I decided it was time to read some junk.
BABYVILLE tells the story of three friends, and the impact that motherhood has on their lives. It is divided into three sections, each dealing with one woman. The first is Julia, a highflying TV producer who is obssessed with having a baby, convinced that this will save her relationship with boyfriend Mark. The next is Maeve, who has never wanted a baby, until this same Mark impregnates her; and the last is Sam, who actually has a baby, and is not adjusting well to life as a stay-at-home mother.
Initially, I found this really kind of a fun book. The tone is chatty and straightforward, and the pages fly by as in a book for children. Within the first couple of pages, it is entirely clear to the reader that while Mark is a nice man, Julia and he ought not to be together. Brilliant. There is no difficulty as to what is going on; everything is clear and easy to understand. This is much better than crappy old real life, where, at least in my sad experience, 90% of the difficulty of any relationship lies in its definition. (How many debates have we all had, along the lines of, oh god I don't know, is it A She is the not the One, or B She is the One, and I am too scared to admit it, or C I'm just not that into her, but this fills the time till I meet the One, or D What about that girl I met in a bar one time, maybe she is the One) In the much better world of BABYVILLE there are no such complex questions as to definition; reality is stable and any reasonable person would agree as to its nature.
BABYVILLE is also a hilarious visit to a very different wold of femininity from the one I live in.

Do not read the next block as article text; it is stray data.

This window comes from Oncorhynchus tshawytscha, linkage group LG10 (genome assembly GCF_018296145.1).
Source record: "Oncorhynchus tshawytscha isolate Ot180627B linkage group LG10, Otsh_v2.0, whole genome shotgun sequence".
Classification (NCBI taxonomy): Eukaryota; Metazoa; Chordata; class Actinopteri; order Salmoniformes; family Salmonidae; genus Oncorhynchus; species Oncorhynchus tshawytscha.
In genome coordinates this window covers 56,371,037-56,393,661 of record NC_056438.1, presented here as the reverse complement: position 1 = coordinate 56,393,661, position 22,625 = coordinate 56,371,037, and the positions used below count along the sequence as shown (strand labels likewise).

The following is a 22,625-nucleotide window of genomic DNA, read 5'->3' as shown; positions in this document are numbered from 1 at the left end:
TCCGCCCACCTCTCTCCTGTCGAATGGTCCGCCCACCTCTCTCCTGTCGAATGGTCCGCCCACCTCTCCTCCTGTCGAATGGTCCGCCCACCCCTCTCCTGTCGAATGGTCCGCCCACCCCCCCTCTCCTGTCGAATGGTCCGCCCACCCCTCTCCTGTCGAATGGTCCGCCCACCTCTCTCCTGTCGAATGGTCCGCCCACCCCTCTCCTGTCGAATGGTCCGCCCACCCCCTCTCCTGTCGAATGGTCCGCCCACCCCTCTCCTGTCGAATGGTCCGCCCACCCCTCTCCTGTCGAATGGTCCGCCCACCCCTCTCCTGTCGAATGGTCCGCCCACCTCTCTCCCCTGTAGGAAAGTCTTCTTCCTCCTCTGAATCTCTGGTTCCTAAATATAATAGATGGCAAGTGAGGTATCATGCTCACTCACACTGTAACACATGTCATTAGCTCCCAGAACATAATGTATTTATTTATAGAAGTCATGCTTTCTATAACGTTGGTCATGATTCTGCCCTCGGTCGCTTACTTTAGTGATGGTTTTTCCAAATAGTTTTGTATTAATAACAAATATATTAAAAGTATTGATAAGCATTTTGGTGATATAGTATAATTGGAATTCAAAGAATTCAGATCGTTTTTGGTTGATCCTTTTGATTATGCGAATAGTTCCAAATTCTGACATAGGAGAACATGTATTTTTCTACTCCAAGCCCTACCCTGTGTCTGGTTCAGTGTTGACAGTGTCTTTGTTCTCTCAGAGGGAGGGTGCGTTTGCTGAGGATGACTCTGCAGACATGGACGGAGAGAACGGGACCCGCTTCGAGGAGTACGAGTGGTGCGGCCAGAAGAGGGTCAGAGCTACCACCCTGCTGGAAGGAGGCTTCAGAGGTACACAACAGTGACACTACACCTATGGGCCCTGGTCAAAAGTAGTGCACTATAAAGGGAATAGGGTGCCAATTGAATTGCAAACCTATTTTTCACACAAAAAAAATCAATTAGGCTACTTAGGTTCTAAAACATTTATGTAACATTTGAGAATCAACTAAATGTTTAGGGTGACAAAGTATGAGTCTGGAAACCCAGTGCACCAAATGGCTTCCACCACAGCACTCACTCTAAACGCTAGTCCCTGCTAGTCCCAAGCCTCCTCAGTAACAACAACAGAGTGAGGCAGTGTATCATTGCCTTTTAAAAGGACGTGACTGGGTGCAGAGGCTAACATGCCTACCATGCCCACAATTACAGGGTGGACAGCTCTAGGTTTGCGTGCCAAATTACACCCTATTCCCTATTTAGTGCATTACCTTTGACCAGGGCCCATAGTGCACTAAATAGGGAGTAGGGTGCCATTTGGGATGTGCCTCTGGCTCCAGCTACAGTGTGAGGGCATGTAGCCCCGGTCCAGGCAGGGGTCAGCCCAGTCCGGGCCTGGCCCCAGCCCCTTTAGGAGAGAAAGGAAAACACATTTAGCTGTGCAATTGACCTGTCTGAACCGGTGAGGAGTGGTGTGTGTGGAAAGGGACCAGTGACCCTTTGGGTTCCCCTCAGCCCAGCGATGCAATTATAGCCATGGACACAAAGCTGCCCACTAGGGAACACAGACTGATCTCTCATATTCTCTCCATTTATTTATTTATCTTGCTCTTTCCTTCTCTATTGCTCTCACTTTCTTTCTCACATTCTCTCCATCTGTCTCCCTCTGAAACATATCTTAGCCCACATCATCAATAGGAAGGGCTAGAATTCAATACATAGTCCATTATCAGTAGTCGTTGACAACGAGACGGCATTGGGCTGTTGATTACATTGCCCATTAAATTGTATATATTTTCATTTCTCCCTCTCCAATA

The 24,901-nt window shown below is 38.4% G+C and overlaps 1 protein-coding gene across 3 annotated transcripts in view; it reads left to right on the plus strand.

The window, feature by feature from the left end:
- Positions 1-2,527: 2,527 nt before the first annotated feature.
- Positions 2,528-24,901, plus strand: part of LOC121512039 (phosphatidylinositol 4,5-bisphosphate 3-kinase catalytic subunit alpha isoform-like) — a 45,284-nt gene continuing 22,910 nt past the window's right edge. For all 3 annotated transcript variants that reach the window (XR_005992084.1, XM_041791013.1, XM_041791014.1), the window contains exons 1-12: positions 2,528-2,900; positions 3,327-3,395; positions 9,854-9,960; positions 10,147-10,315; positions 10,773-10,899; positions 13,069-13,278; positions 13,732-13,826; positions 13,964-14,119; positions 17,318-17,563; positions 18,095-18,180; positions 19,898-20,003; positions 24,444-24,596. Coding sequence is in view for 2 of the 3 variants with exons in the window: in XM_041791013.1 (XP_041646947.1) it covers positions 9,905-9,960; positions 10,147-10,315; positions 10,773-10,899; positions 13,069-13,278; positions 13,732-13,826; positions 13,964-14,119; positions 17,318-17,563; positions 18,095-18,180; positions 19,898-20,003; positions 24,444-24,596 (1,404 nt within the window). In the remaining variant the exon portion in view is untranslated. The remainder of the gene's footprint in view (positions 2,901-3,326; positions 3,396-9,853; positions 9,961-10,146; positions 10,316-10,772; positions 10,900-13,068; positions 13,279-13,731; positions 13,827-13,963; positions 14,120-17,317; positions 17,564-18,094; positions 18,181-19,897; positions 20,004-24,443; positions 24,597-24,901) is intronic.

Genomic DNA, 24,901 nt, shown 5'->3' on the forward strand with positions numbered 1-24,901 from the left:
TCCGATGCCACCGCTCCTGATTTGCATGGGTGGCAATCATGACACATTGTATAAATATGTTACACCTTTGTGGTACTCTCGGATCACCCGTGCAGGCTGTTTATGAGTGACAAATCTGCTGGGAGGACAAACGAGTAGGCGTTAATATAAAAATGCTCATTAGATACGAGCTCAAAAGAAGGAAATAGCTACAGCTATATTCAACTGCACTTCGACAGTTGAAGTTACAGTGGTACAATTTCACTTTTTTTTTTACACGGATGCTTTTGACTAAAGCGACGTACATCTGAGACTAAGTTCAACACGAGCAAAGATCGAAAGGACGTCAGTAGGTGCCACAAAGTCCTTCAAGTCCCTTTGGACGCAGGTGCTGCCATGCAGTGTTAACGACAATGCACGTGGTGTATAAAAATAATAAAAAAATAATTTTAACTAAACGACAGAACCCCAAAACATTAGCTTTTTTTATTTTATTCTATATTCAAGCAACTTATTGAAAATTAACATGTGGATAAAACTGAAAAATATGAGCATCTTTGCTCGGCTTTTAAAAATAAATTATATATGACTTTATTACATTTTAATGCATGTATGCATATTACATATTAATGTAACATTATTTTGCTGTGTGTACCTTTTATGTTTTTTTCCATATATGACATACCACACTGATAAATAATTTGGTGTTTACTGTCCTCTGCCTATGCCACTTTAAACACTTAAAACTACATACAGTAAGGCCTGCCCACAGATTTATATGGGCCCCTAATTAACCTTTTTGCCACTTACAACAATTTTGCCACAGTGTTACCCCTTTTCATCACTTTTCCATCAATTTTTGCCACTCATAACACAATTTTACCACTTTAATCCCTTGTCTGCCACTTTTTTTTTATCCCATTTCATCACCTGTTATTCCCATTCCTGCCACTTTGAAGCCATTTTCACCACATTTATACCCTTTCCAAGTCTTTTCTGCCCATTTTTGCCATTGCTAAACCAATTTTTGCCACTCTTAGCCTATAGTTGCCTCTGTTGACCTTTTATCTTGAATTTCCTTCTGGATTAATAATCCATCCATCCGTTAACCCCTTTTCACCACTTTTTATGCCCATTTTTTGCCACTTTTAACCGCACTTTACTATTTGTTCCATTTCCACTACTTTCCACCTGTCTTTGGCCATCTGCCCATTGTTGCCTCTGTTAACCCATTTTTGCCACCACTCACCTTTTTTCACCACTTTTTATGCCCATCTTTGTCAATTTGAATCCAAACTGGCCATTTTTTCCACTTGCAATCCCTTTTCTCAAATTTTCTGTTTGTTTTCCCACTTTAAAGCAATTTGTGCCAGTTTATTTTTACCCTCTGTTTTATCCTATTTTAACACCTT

Sam is – usually – the laziest of all of them when it comes to superficial appearance. The most makeup she'll wear is tinted moisturizer, mascara, and pale-pink lipgloss.I love the suggestion that this is just hardly any makeup at all. Or, when a woman goes into a restaurant in New York, we are proudly told:
She has no qualms about eating on her ownI mean, do people have qualms about eating on their own in restaurants? I didn't even know that was something one could feel concerned about.
I am sorry to report however that by the end I ceased to find this book very fun. After a while it just started to make me feel a bit dirty. It's absolutely and entirely predicated on the belief that men and women are very different, and that, foolishly though you may try to avoid it, your biology is your destiny. This is a common, if stupid, idea, but what made it unsettling in this context was the very strong presumption thoughout the book that mothers love their children far more than fathers. This was definitely not true of my mum and dad, and is not true of the mothers and fathers I personally know. I found it a bizarre and even a rather unpleasantly old-fashioned view, which made the whole book, while sugary, leave for me a sour aftertaste.
I just can't end without including this extract, where a character we are supposed to admire recommends a movie. I have looked carefully at context, and it appears to be unironic:
"It was an incredible piece of cinema," Chris agrees, "So realistic, it reminded me of Titanic. The realism and the hugeness. What do you think, Sam?"What do you think, indeed.